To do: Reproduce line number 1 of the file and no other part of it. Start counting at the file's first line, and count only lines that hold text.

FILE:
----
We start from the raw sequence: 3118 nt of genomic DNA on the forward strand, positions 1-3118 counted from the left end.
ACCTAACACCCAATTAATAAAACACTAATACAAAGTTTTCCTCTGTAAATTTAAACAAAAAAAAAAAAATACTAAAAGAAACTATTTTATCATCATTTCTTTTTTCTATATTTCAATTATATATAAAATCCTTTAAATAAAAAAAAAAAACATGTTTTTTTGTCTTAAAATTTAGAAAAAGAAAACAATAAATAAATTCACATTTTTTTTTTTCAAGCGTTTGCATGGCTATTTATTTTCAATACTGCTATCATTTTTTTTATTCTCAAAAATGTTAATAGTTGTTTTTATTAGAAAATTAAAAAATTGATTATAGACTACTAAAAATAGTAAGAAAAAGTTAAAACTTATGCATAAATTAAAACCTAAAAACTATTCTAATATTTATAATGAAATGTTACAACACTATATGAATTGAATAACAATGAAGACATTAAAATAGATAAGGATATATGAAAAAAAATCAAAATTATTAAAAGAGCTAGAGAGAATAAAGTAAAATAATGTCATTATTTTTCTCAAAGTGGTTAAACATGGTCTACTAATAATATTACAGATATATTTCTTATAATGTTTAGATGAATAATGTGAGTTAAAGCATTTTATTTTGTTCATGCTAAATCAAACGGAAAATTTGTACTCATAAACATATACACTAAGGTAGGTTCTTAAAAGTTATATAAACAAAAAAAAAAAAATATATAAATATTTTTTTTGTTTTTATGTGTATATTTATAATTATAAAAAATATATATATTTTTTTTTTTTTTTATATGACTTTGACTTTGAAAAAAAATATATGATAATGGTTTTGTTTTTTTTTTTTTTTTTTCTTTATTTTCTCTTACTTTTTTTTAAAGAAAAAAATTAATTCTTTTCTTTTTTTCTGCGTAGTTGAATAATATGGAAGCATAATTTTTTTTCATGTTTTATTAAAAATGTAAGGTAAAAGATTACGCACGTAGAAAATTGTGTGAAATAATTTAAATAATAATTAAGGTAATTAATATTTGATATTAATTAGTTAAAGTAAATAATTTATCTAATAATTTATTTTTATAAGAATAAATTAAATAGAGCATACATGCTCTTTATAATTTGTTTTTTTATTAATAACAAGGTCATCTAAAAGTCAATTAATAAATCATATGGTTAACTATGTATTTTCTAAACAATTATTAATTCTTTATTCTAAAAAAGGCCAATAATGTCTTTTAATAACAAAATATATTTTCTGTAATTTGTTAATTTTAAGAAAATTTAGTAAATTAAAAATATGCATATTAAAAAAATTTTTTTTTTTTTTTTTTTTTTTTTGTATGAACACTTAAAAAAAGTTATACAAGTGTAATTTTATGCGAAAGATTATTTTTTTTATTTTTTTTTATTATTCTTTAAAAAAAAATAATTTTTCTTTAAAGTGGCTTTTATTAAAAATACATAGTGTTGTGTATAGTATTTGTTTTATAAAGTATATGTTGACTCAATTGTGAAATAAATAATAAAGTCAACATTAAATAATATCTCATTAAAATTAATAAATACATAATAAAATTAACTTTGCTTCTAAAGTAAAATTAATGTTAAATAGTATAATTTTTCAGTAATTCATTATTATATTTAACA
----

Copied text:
We start from the raw sequence: 3118 nt of genomic DNA on the forward strand, positions 1-3118 counted from the left end.